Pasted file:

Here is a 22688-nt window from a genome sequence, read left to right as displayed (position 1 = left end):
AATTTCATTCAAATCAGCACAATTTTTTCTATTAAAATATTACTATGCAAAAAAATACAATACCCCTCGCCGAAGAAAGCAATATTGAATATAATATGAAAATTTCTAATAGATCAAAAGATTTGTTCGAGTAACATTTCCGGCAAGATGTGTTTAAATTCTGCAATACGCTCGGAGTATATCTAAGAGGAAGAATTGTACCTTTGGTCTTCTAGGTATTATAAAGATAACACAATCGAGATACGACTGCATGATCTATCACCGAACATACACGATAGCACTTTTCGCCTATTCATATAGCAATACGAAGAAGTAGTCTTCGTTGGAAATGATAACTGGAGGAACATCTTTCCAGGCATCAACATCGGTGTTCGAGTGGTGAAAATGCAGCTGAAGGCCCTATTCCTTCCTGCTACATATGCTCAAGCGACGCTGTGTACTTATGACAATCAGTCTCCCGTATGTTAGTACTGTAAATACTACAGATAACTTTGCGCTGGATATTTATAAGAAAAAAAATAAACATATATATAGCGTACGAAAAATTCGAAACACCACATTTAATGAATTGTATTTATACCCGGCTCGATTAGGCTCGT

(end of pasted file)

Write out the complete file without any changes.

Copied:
Here is a 22688-nt window from a genome sequence, read left to right as displayed (position 1 = left end):
AATTTCATTCAAATCAGCACAATTTTTTCTATTAAAATATTACTATGCAAAAAAATACAATACCCCTCGCCGAAGAAAGCAATATTGAATATAATATGAAAATTTCTAATAGATCAAAAGATTTGTTCGAGTAACATTTCCGGCAAGATGTGTTTAAATTCTGCAATACGCTCGGAGTATATCTAAGAGGAAGAATTGTACCTTTGGTCTTCTAGGTATTATAAAGATAACACAATCGAGATACGACTGCATGATCTATCACCGAACATACACGATAGCACTTTTCGCCTATTCATATAGCAATACGAAGAAGTAGTCTTCGTTGGAAATGATAACTGGAGGAACATCTTTCCAGGCATCAACATCGGTGTTCGAGTGGTGAAAATGCAGCTGAAGGCCCTATTCCTTCCTGCTACATATGCTCAAGCGACGCTGTGTACTTATGACAATCAGTCTCCCGTATGTTAGTACTGTAAATACTACAGATAACTTTGCGCTGGATATTTATAAGAAAAAAAATAAACATATATATAGCGTACGAAAAATTCGAAACACCACATTTAATGAATTGTATTTATACCCGGCTCGATTAGGCTCGT